Jon Hopkins started playing piano at age 5. As a musical child prodigy he entered the Royal College of Music at age 12 and studied classical piano. This creative genius has had quite an interesting trajectory. He collaborated with Imogen Heap when he was under 20, and then began writing and composing for his solo effort. He has worked with Brian Eno a number of times, most notably he co-wrote Eno’s most recent A Small Craft on the Sea and the soundtrack for the Peter Jackson film The Lovely Bones. They played together at the Sydney Opera House. He has also worked with Coldplay, co-produced Viva La Vida and was the opening act for their Madison Square Garden show. Recently, he released Diamond Mine with King Creosote. Other artists he’s collaborated with are Nosaj Thing, Wild Beasts, David Lynch and Four Tet. He recently wrote the OST for the British film Monsters and is about to release a new album this year.
Jon Hopkins 2001 debut album Opalescent was mainly ambient music, creating infinite landscapes. The follow-up, Contact Note was a bit more upbeat and structured, with notes that were filled with spirituality and clear-mindedness. In his latest release, Insides, Hopkins took it to a new level. Incorporating his classical training as a pianist and mixing it with heavy-bass synthesized electronica.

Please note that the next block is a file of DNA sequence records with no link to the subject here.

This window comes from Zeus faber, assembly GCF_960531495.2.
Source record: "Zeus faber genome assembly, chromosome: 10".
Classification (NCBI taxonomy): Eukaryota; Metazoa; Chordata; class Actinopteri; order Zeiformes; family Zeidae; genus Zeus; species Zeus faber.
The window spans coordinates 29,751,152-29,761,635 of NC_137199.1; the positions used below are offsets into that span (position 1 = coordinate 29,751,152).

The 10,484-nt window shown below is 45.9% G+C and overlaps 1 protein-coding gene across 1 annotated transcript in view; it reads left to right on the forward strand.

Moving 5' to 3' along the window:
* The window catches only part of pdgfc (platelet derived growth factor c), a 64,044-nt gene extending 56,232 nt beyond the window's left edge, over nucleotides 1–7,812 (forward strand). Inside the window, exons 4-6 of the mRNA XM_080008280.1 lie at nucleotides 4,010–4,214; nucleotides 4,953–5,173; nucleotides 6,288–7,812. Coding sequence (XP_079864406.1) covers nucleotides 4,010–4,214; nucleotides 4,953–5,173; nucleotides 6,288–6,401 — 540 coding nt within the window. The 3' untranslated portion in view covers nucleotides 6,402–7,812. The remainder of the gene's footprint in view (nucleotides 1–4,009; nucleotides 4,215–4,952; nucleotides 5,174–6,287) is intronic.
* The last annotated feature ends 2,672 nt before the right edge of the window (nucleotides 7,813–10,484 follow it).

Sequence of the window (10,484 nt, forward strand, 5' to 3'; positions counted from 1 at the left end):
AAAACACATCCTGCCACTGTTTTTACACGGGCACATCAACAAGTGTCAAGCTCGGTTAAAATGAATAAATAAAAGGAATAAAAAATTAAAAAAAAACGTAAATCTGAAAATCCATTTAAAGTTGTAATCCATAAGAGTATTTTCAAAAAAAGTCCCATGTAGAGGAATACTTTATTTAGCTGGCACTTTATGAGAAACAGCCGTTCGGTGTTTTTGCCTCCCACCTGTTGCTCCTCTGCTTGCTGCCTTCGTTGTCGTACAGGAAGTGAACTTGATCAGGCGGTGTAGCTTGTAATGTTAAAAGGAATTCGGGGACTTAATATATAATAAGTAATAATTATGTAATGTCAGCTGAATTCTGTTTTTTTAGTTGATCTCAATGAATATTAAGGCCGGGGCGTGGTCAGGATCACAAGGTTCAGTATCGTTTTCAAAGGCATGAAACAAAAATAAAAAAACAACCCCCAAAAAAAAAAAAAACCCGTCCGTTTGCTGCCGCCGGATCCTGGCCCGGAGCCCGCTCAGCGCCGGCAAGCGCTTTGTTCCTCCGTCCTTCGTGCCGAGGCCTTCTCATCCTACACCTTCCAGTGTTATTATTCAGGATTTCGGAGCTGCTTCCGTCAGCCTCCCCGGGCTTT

Insides is a modern masterpiece of electronic music. The album opens with a peaceful set of strings that on song two include a soothing piano. This is “Vessel”, the album’s most attractive and jaw-dropping song. A five minute exploration of classical piano, organic background music and electronic beats that slowly lead into an explosion that is to be a feast for your ears. The album then continues offering big surprises. “Light Through Veins” includes the original keyboards that were used in the intro and outro of Coldplay’s Viva la Vida. We find some songs that are led by a tranquil piano, and others that are led by industrial, effected drum kits and apocalyptic synth lines, crossing genres and expectations. The album is all around beautiful and dense. It’s worth dissecting and will therefore need many many listens. Only a true genius can explore all these aspects in music and not have it sound pretentious or forced. Hopkins’ music is unique and that is what has led him to such wonderful projects in such a short time. Please, listen to Insides below.